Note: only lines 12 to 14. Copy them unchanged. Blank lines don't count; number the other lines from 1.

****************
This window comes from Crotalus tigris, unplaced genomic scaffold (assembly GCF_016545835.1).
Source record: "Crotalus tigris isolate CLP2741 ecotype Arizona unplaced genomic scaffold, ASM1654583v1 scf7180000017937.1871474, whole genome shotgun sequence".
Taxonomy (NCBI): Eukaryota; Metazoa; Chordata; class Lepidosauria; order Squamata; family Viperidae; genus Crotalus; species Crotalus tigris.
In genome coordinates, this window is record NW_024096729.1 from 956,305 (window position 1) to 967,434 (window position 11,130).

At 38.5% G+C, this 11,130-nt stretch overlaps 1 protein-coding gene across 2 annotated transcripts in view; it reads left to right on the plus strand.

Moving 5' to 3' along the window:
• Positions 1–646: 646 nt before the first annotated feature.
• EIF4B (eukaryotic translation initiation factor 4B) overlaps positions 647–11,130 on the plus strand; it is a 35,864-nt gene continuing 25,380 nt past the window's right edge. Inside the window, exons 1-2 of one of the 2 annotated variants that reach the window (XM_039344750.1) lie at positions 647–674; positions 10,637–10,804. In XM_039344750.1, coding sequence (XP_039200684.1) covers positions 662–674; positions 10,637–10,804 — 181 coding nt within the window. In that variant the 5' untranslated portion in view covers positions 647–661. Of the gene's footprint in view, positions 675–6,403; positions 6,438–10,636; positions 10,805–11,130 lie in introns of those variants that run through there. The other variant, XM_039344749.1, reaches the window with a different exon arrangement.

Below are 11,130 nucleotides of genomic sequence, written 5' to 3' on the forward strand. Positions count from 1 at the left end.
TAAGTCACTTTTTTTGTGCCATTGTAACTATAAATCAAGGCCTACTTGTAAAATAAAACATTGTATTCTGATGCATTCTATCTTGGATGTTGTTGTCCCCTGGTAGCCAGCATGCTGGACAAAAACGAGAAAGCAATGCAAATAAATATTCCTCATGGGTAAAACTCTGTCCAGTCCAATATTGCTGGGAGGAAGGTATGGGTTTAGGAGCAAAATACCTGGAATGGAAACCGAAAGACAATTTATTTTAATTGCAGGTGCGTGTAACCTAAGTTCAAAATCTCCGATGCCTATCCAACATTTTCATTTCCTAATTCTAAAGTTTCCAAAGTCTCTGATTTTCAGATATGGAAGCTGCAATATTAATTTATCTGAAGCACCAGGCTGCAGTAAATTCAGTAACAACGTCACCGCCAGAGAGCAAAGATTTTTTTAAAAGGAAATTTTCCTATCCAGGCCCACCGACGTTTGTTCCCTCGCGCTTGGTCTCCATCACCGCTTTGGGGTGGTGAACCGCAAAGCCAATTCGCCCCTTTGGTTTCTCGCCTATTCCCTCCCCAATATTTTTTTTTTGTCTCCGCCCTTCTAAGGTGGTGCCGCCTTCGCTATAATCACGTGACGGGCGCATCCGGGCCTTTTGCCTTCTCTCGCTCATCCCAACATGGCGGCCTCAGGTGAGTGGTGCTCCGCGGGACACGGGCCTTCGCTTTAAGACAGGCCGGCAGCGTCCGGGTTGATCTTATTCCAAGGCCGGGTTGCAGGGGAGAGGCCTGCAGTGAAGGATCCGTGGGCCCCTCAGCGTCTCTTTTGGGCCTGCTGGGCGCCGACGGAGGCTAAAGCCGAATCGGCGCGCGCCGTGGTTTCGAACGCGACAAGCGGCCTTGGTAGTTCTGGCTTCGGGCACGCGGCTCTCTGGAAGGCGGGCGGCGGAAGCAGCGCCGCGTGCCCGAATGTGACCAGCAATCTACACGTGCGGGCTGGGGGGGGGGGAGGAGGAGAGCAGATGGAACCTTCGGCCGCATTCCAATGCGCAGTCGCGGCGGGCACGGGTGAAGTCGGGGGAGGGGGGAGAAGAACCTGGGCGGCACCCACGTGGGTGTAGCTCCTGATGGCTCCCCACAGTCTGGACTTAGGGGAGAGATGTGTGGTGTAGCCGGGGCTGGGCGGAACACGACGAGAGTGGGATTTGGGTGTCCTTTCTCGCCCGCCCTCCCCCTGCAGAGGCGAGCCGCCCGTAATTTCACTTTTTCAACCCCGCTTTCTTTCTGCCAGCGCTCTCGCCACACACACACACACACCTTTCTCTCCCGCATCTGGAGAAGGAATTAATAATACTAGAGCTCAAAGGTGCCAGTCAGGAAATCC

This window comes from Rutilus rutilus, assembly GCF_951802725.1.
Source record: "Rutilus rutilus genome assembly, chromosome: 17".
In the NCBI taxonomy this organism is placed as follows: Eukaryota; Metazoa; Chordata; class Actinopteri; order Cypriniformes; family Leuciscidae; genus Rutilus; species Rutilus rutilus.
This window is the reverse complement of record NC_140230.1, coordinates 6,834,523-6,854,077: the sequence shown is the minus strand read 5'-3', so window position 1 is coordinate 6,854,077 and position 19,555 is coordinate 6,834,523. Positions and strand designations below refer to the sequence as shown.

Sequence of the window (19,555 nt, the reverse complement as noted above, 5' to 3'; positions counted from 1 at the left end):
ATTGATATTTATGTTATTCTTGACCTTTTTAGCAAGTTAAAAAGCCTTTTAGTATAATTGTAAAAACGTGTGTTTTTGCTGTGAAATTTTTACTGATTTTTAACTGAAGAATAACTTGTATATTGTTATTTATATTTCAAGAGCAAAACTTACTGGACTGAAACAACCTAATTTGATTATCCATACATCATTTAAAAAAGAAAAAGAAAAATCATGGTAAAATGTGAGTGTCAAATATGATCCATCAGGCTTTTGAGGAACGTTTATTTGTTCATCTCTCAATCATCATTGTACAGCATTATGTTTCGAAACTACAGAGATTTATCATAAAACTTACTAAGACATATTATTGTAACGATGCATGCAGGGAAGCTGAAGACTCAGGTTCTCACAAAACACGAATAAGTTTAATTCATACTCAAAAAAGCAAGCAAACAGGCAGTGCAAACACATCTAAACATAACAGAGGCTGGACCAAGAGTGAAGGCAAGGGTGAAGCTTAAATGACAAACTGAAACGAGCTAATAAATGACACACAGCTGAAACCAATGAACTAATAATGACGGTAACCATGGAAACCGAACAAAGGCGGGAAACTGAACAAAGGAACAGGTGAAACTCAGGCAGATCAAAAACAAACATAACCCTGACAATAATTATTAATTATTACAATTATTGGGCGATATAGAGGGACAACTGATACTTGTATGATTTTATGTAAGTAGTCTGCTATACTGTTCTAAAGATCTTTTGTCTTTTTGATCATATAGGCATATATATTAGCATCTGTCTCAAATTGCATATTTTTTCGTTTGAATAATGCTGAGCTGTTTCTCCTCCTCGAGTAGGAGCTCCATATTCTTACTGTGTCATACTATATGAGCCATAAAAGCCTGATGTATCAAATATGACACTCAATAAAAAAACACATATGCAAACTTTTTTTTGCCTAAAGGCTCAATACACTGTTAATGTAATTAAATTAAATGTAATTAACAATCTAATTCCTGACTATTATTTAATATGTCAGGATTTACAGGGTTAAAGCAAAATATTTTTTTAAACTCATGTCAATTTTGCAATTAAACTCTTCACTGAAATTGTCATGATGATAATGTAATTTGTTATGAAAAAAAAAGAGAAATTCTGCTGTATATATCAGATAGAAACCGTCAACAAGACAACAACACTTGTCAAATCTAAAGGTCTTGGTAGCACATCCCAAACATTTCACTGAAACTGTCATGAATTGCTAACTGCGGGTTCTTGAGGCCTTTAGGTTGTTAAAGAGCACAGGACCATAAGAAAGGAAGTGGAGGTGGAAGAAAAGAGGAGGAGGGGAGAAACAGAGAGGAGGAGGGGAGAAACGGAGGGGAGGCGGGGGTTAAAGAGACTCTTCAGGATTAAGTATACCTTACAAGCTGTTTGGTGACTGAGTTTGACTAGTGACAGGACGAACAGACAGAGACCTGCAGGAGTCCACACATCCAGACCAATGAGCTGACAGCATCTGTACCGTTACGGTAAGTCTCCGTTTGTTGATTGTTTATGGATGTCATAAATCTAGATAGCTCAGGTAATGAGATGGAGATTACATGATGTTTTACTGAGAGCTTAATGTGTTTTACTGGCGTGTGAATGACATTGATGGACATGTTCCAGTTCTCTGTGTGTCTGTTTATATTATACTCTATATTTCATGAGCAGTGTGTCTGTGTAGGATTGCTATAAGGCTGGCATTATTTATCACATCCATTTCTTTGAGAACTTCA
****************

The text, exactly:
Source record: "Rutilus rutilus genome assembly, chromosome: 17".
In the NCBI taxonomy this organism is placed as follows: Eukaryota; Metazoa; Chordata; class Actinopteri; order Cypriniformes; family Leuciscidae; genus Rutilus; species Rutilus rutilus.
This window is the reverse complement of record NC_140230.1, coordinates 6,834,523-6,854,077: the sequence shown is the minus strand read 5'-3', so window position 1 is coordinate 6,854,077 and position 19,555 is coordinate 6,834,523. Positions and strand designations below refer to the sequence as shown.